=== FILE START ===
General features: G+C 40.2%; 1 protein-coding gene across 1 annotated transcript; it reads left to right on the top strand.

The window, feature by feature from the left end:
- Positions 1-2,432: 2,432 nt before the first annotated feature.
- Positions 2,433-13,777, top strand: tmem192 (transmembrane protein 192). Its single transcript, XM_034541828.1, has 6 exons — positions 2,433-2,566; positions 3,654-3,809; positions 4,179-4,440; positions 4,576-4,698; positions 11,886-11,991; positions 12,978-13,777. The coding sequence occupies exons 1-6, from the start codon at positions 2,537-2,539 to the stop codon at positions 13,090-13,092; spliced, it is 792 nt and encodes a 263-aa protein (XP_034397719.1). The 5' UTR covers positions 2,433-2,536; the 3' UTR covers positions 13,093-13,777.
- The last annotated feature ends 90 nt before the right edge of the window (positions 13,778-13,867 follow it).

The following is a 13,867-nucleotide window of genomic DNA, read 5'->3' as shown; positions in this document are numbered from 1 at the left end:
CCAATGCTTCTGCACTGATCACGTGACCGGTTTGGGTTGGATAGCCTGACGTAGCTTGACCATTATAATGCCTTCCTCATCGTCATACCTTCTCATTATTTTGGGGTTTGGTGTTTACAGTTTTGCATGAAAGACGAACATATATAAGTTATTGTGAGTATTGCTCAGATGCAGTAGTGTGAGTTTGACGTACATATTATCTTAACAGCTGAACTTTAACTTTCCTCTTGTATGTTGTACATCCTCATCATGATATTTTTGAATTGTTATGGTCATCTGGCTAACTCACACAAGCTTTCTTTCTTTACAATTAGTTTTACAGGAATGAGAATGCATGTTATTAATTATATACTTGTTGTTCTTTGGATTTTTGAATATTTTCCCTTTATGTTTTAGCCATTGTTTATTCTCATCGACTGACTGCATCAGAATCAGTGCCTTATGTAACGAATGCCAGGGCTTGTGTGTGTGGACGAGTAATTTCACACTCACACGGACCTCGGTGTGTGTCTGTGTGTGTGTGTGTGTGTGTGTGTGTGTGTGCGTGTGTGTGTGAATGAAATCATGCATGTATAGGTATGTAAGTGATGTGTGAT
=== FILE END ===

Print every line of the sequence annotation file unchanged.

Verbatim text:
General features: G+C 40.2%; 1 protein-coding gene across 1 annotated transcript; it reads left to right on the top strand.

The window, feature by feature from the left end:
- Positions 1-2,432: 2,432 nt before the first annotated feature.
- Positions 2,433-13,777, top strand: tmem192 (transmembrane protein 192). Its single transcript, XM_034541828.1, has 6 exons — positions 2,433-2,566; positions 3,654-3,809; positions 4,179-4,440; positions 4,576-4,698; positions 11,886-11,991; positions 12,978-13,777. The coding sequence occupies exons 1-6, from the start codon at positions 2,537-2,539 to the stop codon at positions 13,090-13,092; spliced, it is 792 nt and encodes a 263-aa protein (XP_034397719.1). The 5' UTR covers positions 2,433-2,536; the 3' UTR covers positions 13,093-13,777.
- The last annotated feature ends 90 nt before the right edge of the window (positions 13,778-13,867 follow it).

The following is a 13,867-nucleotide window of genomic DNA, read 5'->3' as shown; positions in this document are numbered from 1 at the left end:
CCAATGCTTCTGCACTGATCACGTGACCGGTTTGGGTTGGATAGCCTGACGTAGCTTGACCATTATAATGCCTTCCTCATCGTCATACCTTCTCATTATTTTGGGGTTTGGTGTTTACAGTTTTGCATGAAAGACGAACATATATAAGTTATTGTGAGTATTGCTCAGATGCAGTAGTGTGAGTTTGACGTACATATTATCTTAACAGCTGAACTTTAACTTTCCTCTTGTATGTTGTACATCCTCATCATGATATTTTTGAATTGTTATGGTCATCTGGCTAACTCACACAAGCTTTCTTTCTTTACAATTAGTTTTACAGGAATGAGAATGCATGTTATTAATTATATACTTGTTGTTCTTTGGATTTTTGAATATTTTCCCTTTATGTTTTAGCCATTGTTTATTCTCATCGACTGACTGCATCAGAATCAGTGCCTTATGTAACGAATGCCAGGGCTTGTGTGTGTGGACGAGTAATTTCACACTCACACGGACCTCGGTGTGTGTCTGTGTGTGTGTGTGTGTGTGTGTGTGTGTGTGCGTGTGTGTGTGAATGAAATCATGCATGTATAGGTATGTAAGTGATGTGTGAT